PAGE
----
Is Everyone Hanging Out Without Me? (And Other Concerns) » Book Review
** PS. Guys… spoiler alerts ensue** (Granted, there’s little to no set plot, so I think you’ll be fine reading this and then enjoying ze book)
Mindy Kaling begins her list of comedic memoirs with a brief explanation of how unsuitable she is to be seen as any sort of mentor to the girls of America. “My body mass index is certainly not ideal, I frequently use my debit card to buy things that cost less than three dollars because I never have cash on me, and my bedroom is so untidy it looks like vandals ransacked the Anthropologie Sale section. I’m kind of a mess.” (Kaling, 4) But unlike Kelly, her character on the popular show The Office, Mindy Kaling would never cry about a celebrity breakup, text while showering, or plant evidence of cheating in order to confront her boyfriend. Instead, she reveals herself to be a low-key girl who struggled with her weight and lived in a crowded, cockroach-infested apartment in order to attain her dreams. Mindy’s ability to laugh at herself and make light of every situation gives her a role-model affectation despite her testimonial that she is unqualified to give advice.
Mindy has a controversial approach to writing that often appears more as a shopping list than an actual book. Being constantly organized and over-prepared, she keeps a constant tabulation of everything from best friend responsibilities to revenge fantasies while jogging. This results in strange but endearing prose that reads more like a journal than a memoir, and within these catalogs, she hides fragments of advice. For instance, she enlightens the audience that women in romantic comedies are not real in one of her lists. To teenage girls, she sends a message to work hard and go to college as opposed to seeking fame at the age of fifteen. She criticizes the idea of adolescence being the prime of a woman’s life: “The chorus of “Jack and Diane” is: Oh yeah, life goes on, long after the thrill of living is gone. Are you kidding me? The thrill of living was high school? Come on, Mr. Cougar Mellancamp. Get a life.” (34) To grown women, she criticizes the popularity of one-night stands. Mindy questions the safety of hook-up situations. In one scene, her sexually liberated friend excitedly tries to gossip about an escapade, during which Mindy constantly interrupts with opportunities of how the stranger could have murdered her. Although hilarious in the friend’s irritation, Mindy gives a level-headed perspective about safety in inviting potential sociopaths into your home.
Often whilst looking at celebrities, it’s nearly impossible to imagine they’ve ever been anything but glistening glitterati, but Mindy opens up about the hard work it took to get there. Instead of dropping out of high school and running off to Hollywood, Mindy studied at Dartmouth College. She studied hard, wrote her own material in her free time, and worked as an intern. After graduation, she moved to New York City with her friends, where she worked as a babysitter for a wealthy family to pay the rent. She tried out at many auditions, and met just as many disappointments. She became accustomed to real estate featuring small space, poor air conditioning systems, and an abundance of cockroaches. Although not idealized, she found a job supporting at television show where a man faked séances. Mindy cheerfully describes this period of time by laughing at her failures and surrounding disappointments. This chapter of her life illustrates not only the necessity of hard work to succeed, but also to make light of it as a means of dealing with failure.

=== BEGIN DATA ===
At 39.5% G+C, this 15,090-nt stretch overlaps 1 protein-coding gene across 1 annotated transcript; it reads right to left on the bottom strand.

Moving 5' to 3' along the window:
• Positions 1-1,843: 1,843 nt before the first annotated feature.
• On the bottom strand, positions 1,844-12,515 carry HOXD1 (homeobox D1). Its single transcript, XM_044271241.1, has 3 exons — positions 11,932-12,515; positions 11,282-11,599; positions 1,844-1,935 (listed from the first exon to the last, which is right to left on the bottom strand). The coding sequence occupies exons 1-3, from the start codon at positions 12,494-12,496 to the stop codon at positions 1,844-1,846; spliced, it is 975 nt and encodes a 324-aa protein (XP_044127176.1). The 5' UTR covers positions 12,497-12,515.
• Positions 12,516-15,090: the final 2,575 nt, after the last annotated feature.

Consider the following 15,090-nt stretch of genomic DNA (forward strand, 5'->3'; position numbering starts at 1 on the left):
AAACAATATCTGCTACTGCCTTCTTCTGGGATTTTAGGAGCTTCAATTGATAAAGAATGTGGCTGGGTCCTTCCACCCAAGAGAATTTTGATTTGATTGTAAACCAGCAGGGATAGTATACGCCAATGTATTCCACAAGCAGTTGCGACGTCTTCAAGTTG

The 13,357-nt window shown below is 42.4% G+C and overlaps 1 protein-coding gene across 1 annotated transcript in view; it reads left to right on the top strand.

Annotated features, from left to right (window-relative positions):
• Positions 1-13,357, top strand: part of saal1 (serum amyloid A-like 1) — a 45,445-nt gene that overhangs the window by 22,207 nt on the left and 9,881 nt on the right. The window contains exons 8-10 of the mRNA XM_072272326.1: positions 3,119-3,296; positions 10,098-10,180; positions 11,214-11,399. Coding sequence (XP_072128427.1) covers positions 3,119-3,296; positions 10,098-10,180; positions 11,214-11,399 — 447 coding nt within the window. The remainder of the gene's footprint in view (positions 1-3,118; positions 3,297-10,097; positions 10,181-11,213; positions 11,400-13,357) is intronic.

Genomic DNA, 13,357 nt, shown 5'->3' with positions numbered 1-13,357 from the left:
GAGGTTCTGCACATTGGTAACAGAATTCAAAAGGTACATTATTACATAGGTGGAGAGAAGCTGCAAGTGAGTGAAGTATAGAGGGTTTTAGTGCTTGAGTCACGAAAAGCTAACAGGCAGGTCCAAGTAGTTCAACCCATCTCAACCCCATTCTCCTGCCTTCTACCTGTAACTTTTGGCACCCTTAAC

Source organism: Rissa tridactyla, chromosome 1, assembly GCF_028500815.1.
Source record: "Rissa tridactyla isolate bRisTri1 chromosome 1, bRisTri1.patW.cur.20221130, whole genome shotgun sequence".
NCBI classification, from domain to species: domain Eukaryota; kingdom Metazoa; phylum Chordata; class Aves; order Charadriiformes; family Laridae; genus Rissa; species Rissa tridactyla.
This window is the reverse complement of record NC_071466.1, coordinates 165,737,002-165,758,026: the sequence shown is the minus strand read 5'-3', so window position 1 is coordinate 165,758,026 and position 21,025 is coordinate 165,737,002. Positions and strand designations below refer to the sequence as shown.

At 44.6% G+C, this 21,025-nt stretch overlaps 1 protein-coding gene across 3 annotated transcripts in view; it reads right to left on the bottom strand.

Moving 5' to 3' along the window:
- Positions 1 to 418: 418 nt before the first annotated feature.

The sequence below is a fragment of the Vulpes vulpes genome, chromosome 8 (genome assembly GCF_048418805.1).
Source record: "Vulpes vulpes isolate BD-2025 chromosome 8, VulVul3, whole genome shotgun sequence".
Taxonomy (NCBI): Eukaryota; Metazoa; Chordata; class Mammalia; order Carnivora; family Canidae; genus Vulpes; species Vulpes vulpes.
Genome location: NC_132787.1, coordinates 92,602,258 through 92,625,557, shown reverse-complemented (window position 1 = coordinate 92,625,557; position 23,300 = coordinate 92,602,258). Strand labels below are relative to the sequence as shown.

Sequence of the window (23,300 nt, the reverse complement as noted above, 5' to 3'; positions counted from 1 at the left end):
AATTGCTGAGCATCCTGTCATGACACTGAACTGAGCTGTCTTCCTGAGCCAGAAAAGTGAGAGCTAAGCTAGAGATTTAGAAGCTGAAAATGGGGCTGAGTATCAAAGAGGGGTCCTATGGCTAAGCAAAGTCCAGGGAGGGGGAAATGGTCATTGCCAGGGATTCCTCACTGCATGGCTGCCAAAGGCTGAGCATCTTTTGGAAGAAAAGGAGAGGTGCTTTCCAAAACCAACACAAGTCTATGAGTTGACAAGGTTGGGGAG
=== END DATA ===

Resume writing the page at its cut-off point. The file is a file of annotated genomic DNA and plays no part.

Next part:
Mindy shows an incomparable pride in her body. She designates a chapter to her past as a chubby child, a chapter to her lifelong detest of exercising, and yet another chapter to how her body causes confusion for stylists. As a youth, she was bullied for her weight. When she worked off nearly thirty pounds and felt fabulous in her new body, but was still teased for previously being chunky, she realized that it didn’t matter what anyone else thought about her physique. Mindy specifies that intelligence and humor are a thousand times more important than looks, and that true beauty is found in embracing the body you have – a crucial message for women.
Is Everyone Hanging Out Without Me? (And Other Concerns) takes the reader on many comedic detours, but maintains a common charm and regard. If you are a female with a sense of humor, you have absolutely no excuse to not read this book. Kaling rationalizes to the reader that they should take a moment to peruse: “This book will take you two days to read. Did you even see the cover? It’s mostly pink.” (5) It’s only a medium-sized quantity of essays, but it leaves the reader wanting more. Hidden behind Mindy’s breezy wisecracking, though, is a thoughtful list of advice accounting for various topics such as safety, self-respect, and the advantage of hard work. Her honesty and independence contradict her statement that she’s too incompetent to give advice, and instead affirm that she is an authentic and outstanding role model for women of all ages.
WHERE IS THIS FROM ?
It’s from “la source des femmes”
THERE IS NOTHING IN THE QU’RAN THAT SAYS WOMEN’S SOLE PURPOSE IS FOR OBEYING AND PROCREATING.
We are allowed to inherit and own property and businesses, and we are allowed to CHOOSE our husbands instead of having them foisted upon us in arranged marriages. WE ARE ALSO ALLOWED TO PARTICIPATE IN COMBAT.
I’ve read the Qu’ran COVER TO COVER and there’s nothing God says about women being LESS than men. In fact, God IMPLORES men to treat women as equals. Probably because God knew men have a tendency to foul things up and has to remind them that WOMEN ARE ALSO PRECIOUS CREATIONS OF HIS DIVINE WILL.
-huffs and puffs-
Sorry. I was in my feelings. But this touches my nerves a lot when people misinterpret Islam as some misogynistic religion. Nothing could be further from the truth.